We had Stake Conference yesterday so I was home from church at 12:30 pm rather than the usual 5:30 pm.  I had nothing particular on my plate until 6:30 p.m when I was hosting a meeting for the family history consultants in our ward. I had committed to make some lemon meringue pies for that little event so I was going to be in the kitchen anyhow. It seems like a good time to bake bread too.  This time all I had to do was to shape the loaf, let it rest for about 40 minutes, then bake it in the oven at 450 degrees for about a half hour. It turned out very well. Linda pronounced it to be delicious.  My only mistake was in slicing the top of the boule loaf I made. I cut a cross into the top to help it expand better in the oven. I didn't cut the second slice as deeply so the loaf didn't rise evenly in the oven. Instead it blew out a little to one side. I am still very excited  that my first effort turned out so well. I'm now looking forward to making homemade sourdough bread bowls.

My first effort from Artisan Bread In Five Minutes a Day
    This is book is an update to an earlier edition. I had actually looked closely at this book at Powell's when I was visiting Rachel last fall. I almost bought it, but instead bought an Italian version of "Harry Potter and the Order of the Phoenix". Talk about having your cake and eating it too. I was really tickled when I opened Rachel's Christmas gift and found the book I had almost purchased at Powell's in Portland. I wonder if she was stalking me at the bookstore?

They truly are the gift of California Sunshine

     On the subject of Christmas gifts, when Linda and I returned home from visiting Lia in Maryland I found a package waiting for us on the back deck. It turned out to be a box of oranges from my younger brother Guy and his wife Heidi.  They live in Napa, California and have both an orange tree and a lemon tree in their back yard. The oranges are so amazing. They are so much more flavorful than what passes for oranges in the grocery store. They really aren't even the same fruit.  There is only one down side to this lovely gift.  After they are gone, we won't be able to bring ourselves to buy oranges in the store for about six months.

Thursday, January 8, 2015

The Cornbread Book

    I received several cookbooks as Christmas presents this year. My daughter Sarah gave me the wonderful little book featured in the title. My daughter Rachel gave me an updated edition of Artisan Bread in Five Minutes. I opened Sarah's gift before we flew back to Maryland to visit my daughter Lia and family. That gave me the opportunity to read the book on the flight and while on vacation at Lia's house.  Not that it was a difficult read. It only has 132 pages, counting the index.  I just usually don't have that much free time to breeze right through a cookbook.  On the other hand, I didn't feel comfortable trying out a lot of recipes, being in a strange kitchen.  I think making 150 tamales over New Year's Eve was probably enough experimentation in Lia's kitchen for one visit.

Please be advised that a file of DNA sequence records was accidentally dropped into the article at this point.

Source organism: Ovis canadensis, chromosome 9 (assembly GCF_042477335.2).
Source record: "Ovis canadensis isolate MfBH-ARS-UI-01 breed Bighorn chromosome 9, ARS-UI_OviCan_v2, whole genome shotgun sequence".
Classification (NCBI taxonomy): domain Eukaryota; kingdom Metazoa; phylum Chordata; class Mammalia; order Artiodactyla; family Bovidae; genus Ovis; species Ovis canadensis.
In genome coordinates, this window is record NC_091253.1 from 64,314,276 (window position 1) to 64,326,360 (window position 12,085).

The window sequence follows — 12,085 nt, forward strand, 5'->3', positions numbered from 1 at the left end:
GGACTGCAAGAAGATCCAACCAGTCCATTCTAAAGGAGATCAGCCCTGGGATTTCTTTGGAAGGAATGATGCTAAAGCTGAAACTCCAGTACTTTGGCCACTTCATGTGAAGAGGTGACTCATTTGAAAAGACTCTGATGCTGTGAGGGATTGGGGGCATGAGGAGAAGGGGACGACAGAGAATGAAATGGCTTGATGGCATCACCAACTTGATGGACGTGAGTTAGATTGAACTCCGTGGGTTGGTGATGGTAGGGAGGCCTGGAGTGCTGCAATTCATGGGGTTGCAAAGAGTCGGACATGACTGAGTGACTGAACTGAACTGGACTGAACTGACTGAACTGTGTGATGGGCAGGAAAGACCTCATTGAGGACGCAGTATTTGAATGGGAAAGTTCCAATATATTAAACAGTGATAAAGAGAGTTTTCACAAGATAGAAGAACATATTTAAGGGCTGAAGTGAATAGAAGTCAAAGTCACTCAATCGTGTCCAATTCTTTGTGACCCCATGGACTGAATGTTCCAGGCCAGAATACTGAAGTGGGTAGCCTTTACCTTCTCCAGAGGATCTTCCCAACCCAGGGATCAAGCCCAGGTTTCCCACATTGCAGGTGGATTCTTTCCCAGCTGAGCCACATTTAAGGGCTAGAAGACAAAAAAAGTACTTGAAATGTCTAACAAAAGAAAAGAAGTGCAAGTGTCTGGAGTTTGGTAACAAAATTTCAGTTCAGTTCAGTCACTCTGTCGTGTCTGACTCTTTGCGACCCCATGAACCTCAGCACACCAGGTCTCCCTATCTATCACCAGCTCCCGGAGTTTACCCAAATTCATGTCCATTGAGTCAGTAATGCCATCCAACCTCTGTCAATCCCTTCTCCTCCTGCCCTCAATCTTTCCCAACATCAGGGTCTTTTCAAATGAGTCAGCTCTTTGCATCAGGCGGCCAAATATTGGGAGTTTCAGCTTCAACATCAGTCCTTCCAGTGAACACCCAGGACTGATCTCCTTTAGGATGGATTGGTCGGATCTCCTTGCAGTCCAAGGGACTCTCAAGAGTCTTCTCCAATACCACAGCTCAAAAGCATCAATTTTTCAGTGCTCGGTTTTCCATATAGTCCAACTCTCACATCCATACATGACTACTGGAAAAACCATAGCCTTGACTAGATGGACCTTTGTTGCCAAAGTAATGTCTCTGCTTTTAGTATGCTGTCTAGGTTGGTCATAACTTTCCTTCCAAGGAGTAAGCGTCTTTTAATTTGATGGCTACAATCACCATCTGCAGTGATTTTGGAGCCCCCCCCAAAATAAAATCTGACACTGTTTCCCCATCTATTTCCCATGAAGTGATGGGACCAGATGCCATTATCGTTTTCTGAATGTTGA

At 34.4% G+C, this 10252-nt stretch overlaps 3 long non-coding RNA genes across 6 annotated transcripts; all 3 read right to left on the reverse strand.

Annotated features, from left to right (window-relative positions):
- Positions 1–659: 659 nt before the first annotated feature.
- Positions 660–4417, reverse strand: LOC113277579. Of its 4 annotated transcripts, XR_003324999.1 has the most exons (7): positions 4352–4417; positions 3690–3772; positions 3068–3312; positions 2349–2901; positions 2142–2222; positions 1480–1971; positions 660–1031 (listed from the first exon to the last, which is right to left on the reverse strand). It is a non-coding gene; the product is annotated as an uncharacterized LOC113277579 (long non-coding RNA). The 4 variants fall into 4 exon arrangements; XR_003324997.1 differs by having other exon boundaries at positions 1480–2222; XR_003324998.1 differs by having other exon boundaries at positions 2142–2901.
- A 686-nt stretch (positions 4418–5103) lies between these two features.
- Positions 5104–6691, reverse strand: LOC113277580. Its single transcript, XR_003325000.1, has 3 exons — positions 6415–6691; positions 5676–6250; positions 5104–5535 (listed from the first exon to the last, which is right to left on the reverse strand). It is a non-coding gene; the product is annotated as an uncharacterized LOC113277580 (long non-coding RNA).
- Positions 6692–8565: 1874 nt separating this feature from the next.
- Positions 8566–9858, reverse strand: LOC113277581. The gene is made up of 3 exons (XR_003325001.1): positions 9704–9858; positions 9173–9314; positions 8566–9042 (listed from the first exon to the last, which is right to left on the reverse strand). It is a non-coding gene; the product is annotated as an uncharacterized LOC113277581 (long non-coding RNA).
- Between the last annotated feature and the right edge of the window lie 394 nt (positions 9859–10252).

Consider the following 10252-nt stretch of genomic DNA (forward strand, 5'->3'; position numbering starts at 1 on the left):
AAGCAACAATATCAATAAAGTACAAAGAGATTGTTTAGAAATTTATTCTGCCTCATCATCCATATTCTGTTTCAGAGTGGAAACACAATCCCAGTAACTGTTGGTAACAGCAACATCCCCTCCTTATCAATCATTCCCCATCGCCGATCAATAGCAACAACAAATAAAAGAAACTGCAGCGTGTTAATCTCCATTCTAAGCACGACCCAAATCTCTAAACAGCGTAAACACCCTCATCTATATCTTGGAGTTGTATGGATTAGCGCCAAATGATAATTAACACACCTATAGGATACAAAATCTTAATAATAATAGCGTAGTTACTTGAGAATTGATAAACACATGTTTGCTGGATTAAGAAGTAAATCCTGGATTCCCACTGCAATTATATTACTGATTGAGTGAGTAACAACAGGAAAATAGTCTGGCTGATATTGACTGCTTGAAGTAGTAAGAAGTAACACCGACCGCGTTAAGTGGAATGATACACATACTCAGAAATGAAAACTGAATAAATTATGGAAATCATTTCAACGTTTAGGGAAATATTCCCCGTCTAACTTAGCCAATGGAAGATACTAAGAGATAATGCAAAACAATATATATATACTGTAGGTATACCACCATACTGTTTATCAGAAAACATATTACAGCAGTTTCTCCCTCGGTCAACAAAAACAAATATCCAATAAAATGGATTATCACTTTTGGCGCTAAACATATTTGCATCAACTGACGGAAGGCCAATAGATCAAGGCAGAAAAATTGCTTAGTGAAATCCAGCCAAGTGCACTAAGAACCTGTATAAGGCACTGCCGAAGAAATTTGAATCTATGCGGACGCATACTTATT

The book is hardbound with a very yellow plain cover. It starts with some interesting historical information about corn and cornbread.  The author,  Jeremy Jackson, has a funny style of writing that I enjoyed. The recipes finally start on page 29, so subtracting the index there are only about 95 pages of cornbread recipes. The first one in the book, "Sweet Cornbread",  is the one closest to the recipe I use from the Fanny Farmer Boston Cooking School Cookbook, "Golden Corn Cake". However, between my use of home grown and ground indian corn vs store-bought cornmeal and the use of buttermilk and baking soda rather than milk and baking powder, I'm not sure the resulting cornbread would seem to be that close.

     Once we arrived home I was very anxious to try out some of the recipes.  The recipe I chose for my initial effort was Nut-butter Biscuits, found on pages 58 and 59.  I found this an intriguing recipe for several reasons. First of all I have never tried adding cornmeal to a biscuit recipe. Secondly, the recipe uses peanut butter for the oil rather than lard or butter. There is a warning in the recipe that the resulting biscuit dough will be very wet. I found that to be the case. My dough wasn't too much thicker than pancake batter. Rather than add a little more flour I simply made drop biscuits They turned out very tasty but it was a little strange eating them. They smelled more like peanut butter cookies than biscuits. Linda was a bit suspicious when I offered her a biscuit, but conceded that they tasted good. I took one downstairs to Grandma Cozy, my resident biscuit expert. She pronounced them to be pretty good biscuits, noting that the peanut butter smell seemed much stronger than the peanut butter taste.  She told me that if I added a quarter cup of sugar to the recipe I could probably call them a cookie.  Now for all of the peanut butter lovers among my family and blog followers I have included the recipe as follows:


    1 1/2 cups all-purpose flour
    2/3 cup cornmeal